If you’ve ever finished a run only to immediately feel your hips stiffen, or you’ve seen people squatting or deadlifting at the gym and think, there’s no way my inflexible self could come close to repeating those moves, you’re not alone.
But the problem isn’t just reserved for workouts. A recent review presented at the American Academy of Orthopedic Surgeons annual meeting revealed that the number of men under the age of 65 who undergo hip surgery is on the rise, and another study out of Sweden recently revealed that patients suffering from osteoarthritis who receive hip replacements tend to live longer due to an improved quality of life.
Of course, if your hips are healthy to begin with, you’ll experience less pain and even lower your chances of injury. The key is to keep them moving properly. “Tight hips can lead to compensatory patterns, which lead to muscle imbalances,” explains Chicago-based physical therapist David Reavy, P.T., O.C.S. “A tight muscle will not allow you to produce the same amount of force—nor absorb it.”
San Francisco-based NASM-certified personal trainer and mobility specialist Nat Viranond created three hip flows designed to mobilize the joints based on the ways (and movement patterns) you might use them most: running, strength training, or even sitting at your desk. All of the movements are geared toward improving the ROM of your hips while activating and strengthening surrounding muscles to help control the movement.
“Joints need to be strong enough to handle repetitive stress,” Viranond says. “If you can’t flex your hip when you sweat, for example, that movement and flexion will come from somewhere else in your body, potentially causing an injury.”
Perform the following flows before a workout as a warmup, or if you wish to focus more on flexibility, perform the flows post-training when your blood is already flowing. Viranond recommends doing at least one set of Controlled Articular Rotations (CARs) daily, and an entire flow two to three times per week.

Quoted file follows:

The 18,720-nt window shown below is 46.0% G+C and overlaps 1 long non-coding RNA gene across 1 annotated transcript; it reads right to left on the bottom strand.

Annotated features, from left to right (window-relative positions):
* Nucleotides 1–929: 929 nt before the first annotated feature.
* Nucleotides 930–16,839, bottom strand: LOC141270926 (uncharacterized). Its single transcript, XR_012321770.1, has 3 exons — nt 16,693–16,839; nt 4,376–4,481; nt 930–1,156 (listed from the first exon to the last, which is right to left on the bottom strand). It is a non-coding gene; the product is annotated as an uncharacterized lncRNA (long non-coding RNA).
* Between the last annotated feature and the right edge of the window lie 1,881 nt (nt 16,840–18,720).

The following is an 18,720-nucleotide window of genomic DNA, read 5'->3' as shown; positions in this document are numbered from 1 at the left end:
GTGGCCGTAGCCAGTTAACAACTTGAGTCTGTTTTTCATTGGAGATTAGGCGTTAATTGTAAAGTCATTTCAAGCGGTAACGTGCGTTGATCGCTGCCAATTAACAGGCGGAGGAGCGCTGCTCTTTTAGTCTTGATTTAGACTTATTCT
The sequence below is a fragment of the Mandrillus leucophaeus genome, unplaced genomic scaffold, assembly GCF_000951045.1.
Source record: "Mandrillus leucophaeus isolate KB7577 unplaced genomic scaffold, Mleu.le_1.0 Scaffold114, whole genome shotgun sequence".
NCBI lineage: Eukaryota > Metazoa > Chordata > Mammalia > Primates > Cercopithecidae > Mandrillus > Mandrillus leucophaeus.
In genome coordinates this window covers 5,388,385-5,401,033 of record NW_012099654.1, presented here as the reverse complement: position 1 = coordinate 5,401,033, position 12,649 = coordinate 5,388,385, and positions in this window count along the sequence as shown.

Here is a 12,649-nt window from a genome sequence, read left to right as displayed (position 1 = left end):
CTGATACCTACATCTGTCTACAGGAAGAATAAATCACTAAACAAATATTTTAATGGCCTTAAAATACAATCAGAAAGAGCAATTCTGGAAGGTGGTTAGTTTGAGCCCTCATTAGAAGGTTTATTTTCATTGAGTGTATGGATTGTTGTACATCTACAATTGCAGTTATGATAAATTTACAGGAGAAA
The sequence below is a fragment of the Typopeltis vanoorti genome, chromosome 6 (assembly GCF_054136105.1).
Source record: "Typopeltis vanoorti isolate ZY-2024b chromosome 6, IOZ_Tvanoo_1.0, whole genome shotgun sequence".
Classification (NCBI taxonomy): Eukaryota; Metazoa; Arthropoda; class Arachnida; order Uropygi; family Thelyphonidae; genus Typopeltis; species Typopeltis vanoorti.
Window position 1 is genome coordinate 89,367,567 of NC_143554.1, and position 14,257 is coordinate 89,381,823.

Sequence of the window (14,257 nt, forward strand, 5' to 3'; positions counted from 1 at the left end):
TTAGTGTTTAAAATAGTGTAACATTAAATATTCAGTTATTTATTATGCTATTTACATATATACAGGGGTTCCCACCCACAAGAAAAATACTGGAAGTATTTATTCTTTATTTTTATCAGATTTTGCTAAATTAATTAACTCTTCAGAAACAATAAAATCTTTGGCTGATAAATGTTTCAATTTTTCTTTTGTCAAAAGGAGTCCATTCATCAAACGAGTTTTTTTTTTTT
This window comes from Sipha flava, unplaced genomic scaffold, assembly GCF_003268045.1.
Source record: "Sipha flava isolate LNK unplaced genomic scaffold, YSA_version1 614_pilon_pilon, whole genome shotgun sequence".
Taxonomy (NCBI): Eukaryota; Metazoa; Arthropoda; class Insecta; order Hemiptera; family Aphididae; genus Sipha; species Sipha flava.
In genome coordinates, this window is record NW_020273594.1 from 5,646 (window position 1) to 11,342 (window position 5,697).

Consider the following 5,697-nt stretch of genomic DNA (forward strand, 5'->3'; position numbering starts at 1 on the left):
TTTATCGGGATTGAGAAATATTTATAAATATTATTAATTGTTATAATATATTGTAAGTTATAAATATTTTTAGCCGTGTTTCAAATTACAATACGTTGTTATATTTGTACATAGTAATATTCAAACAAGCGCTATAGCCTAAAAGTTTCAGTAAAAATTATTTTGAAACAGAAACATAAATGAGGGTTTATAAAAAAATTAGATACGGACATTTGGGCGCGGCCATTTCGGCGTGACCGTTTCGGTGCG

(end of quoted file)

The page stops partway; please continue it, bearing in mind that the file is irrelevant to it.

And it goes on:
The Hip Flows
Standing Hip CAR
What it does: Helps to gently bring circulation to all tissues in and around the hip joint, and provides a baseline of your overall hip mobility. These standing CARs mimic the hip flexion needing for running.
How to do it: Stand and hold a chair or wall with your right hand, if necessary for balance. Keeping your core pulled tight, lift your left knee, and with your body still, open that knee to the left side. Circle the knee so that your foot comes behind you, until your left knee meets your right. Perform three to five reps, and then circle in the other direction while squeezing your glutes for three to five reps. Switch sides and repeat.
Standing Hip Stretch
What it does: Stretches the front of the thigh while activating muscles along the backside of the body, and helps teach your body to control hip ROM.
How to do it: Stand with feet slightly wider than hip-distance, and take a large step back with your right foot. Pretend you’re wearing a belt, and aim to point the buckle toward the ceiling with your pelvis. Bend your left knee while keeping your back leg straight, like a deep lunge. Hold for at least five deep breaths, and create isomeric tension within your glutes and core. Slowly release the contraction and repeat on the other side.
Hip Capsule Sleeper Stretch
What it does: Works internal rotation—an area in which athletes tend to lack mobility. When hips can’t internally rotate, the impact from running can lead to hip and back pain.
How to do it: Sit with knees bent to 90 degrees, and feet slightly wider than hip-distance. Bring the inside of your right knee toward the floor, and gently deepen the stretch with your right hand, while maintaining 90-degree angles in the knee and ankle. Hold for up to two minutes. Next, press the knee into the hand, to create an isometric contraction. Hold for five breaths. Switch sides and repeat. Repeat the contraction cycle three times in each direction on both sides
For Desk Jockeys
Hula Hip CAR
What it does: Helps undo tightness and reduced ROM caused by excessive sitting. Like other CARs, these help the hips move through their entire range of motion while remaining gentle on the joint.